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Thomas C. Peterson

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Climate Change 101: An Introduction to Climate Change Science Thomas C. Peterson NOAA s National Climatic Data Center Asheville, North Carolina – PowerPoint PPT presentation

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Title: Thomas C. Peterson


1
Climate Change 101 An Introduction to Climate
Change Science
Thomas C. Peterson NOAAs National Climatic
Data Center Asheville, North Carolina
2
Outline of the talk
  • The nature of science
  • The greenhouse effect
  • The physics of climate change
  • Global climate models
  • Climate change detection and attribution
  • Common questions
  • Concluding comments

3
The nature of science
  • . . . science, which I define as a set of methods
    designed to describe and interpret observed or
    inferred phenomena, past or present, and aimed at
    building a testable body of knowledge open to
    rejection or confirmation. In other words,
    science is a specific way of analyzing
    information with the goal of testing claims.
  • Michael Shermer, director of Skeptics Society,
    1997

4
Science is never 100 certain
  • Science does not deal in certainty, so fact can
    only mean a proposition affirmed to such a high
    degree that it would be perverse to withhold
    ones provisional assent.
  • Stephen Jay Gould, geologist, 1999

5
Science is self-correcting
  • In practice, contemporary scientists usually
    submit their research findings to the scrutiny of
    their peers, which includes disclosing the
    methods and data which they use, so that their
    results can be checked through replication by
    other scientists.
  • IPCC 4th Assessment Report, 2007

6
Competing claims, information, and even
misinformation can be assessed
  • Testability
  • Can it be proved false?
  • Fruitfulness
  • Does it yield observable surprising predictions?
  • Scope
  • How many different phenomena does it explain?
  • Simplicity
  • How many assumptions does it make?
  • Conservatism
  • Is it consistent with our well founded beliefs?
  • Theodore Schick, Jr. Lewis Vaughn,
    philosophers, 2001

7
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8
We need the greenhouse effect
  • The Earths surface temperature is 60ºF
  • Without the greenhouse effect it would be 5ºF
  • But humans are changing the radiative properties
    of the atmosphere and thereby the greenhouse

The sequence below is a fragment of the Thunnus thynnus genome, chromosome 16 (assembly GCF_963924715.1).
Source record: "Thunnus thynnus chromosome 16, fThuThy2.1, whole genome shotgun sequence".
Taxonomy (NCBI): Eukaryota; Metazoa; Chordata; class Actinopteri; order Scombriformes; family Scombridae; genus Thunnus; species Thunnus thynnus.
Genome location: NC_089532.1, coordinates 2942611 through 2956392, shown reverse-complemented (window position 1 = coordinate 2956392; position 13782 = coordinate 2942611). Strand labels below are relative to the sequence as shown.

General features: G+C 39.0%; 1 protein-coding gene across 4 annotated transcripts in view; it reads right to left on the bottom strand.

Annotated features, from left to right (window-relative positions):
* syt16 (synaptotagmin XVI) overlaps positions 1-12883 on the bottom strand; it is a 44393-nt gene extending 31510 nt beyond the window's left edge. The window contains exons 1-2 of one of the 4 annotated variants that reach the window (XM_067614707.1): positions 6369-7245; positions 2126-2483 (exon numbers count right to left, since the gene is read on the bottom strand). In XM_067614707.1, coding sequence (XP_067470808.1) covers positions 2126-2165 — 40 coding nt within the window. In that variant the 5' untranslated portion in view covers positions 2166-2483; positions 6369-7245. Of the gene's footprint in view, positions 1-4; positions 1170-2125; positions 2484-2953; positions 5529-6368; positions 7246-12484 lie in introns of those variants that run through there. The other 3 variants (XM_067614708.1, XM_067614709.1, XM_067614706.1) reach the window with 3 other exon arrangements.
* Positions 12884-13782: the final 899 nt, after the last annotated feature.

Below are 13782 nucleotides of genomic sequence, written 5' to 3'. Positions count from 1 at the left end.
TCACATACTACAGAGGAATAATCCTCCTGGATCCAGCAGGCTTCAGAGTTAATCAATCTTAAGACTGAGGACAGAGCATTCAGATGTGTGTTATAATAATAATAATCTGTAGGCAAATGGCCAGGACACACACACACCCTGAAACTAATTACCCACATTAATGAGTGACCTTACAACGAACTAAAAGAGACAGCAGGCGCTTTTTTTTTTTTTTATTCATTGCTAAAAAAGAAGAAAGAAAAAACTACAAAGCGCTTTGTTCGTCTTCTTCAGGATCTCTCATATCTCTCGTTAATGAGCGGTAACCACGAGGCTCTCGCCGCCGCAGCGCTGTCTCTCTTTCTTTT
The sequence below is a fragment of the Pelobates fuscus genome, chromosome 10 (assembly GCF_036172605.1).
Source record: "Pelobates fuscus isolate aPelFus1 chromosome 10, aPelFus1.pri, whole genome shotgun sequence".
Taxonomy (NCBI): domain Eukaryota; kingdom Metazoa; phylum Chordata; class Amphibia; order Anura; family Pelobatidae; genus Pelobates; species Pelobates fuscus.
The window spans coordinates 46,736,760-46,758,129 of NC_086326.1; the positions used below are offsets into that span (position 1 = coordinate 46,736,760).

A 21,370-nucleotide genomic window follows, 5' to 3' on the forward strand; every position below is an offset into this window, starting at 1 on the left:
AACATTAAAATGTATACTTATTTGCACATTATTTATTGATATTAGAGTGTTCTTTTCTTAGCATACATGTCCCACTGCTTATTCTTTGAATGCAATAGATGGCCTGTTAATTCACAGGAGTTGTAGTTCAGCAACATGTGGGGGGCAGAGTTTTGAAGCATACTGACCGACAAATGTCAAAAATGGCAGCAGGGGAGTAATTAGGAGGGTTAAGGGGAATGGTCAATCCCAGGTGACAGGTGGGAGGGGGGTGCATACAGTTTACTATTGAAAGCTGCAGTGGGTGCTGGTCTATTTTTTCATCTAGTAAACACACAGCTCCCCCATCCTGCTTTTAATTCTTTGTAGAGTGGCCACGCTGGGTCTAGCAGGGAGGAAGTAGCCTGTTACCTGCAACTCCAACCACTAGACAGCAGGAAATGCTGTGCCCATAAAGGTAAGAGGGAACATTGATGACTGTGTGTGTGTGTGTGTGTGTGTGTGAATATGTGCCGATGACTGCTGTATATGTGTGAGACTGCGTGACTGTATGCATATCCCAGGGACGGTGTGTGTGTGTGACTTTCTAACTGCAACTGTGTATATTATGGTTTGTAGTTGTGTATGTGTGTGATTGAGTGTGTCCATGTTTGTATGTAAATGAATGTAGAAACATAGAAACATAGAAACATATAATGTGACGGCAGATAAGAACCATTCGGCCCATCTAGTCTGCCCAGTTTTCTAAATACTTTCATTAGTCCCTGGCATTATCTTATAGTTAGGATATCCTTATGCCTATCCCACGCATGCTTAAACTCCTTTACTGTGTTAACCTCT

effect

9
Climate Forcing Summary
From Ravishankara (2006)
Warming versus cooling effects are like the
tortoise versus the hare.
10
Do you believe in global warming?
  • I believe in quantum physics.

11
Quantum physics tells us that
  • Infrared (IR) energy can only be absorbed and
    radiated in very small particle-like packets of
    energy called quanta

12
Quantum physics tells us that
  • Infrared (IR) energy can only be absorbed and
    radiated in very small particle-like packets of
    energy called quanta
  • Each molecule can absorb and radiate quanta at
    different wavelengths

13
Quantum physics tells us that
  • Infrared (IR) energy can only be absorbed and
    radiated in very small particle-like packets of
    energy called quanta
  • Each molecule can absorb and radiate quanta at
    different wavelengths
  • Two atom molecules can absorb very little IR
    energy
  • E.g., Nitrogen (N2) and Oxygen (O2)
  • 98 of the atmosphere

14
Quantum physics tells us that
  • Infrared (IR) energy can only be absorbed and
    radiated in very small particle-like packets of
    energy called quanta
  • Each molecule can absorb and radiate quanta at
    different wavelengths
  • Two atom molecules can absorb very little IR
    energy
  • E.g., Nitrogen (N2) and Oxygen (O2)
  • 98 of the atmosphere
  • Three or more atom molecules do absorb and
    radiate in the IR
  • E.g., Carbon Dioxide (CO2), water vapor (H2O),
    methane (CH4)
  • 2 of the atmosphere
  • CO2 only 0.04 of the atmosphere

15
Global climate models
  • Computer generated numerical simulations of the
    climate system

16
Climate change detection and attribution
  • Often linked together but are two separate
    processes
  • Very mathematically intensive
  • Involves the temporal and spatial patterns of
    climate change
  • So this description is quite simplified

17
Climate change detection
  • Examine the instrumental temperature record for
    the last 100 years
  • Examine the paleoclimate record for the past 1000
    or 2000 years
  • Examine climate model control runs
  • No changes in forcing
  • Run for 10,000s of years
  • Is the recent observed climate change outside the
    bounds of natural climate variability?

18
Yes, the recent observed climate change is beyond
the bounds of natural variability
19
Attribution What is the cause of the detected
climate change?
  • Attribution is primarily model based analysis
  • What mix of forcings is required to create the
    detected climate change?

20
Attribution example Most of the warming over the
past 50 years is likely due to greenhouse gas
increases
IPCC TAR
21
Are CO2 and other greenhouse gasses really
responsible for changing the global temperature?
  • Quantum physics says we should expect them to be

22
Are CO2 and other greenhouse gasses really
responsible for changing the global temperature?
  • Climate models say they are

23
Are CO2 and other greenhouse gasses really
responsible for changing the global temperature?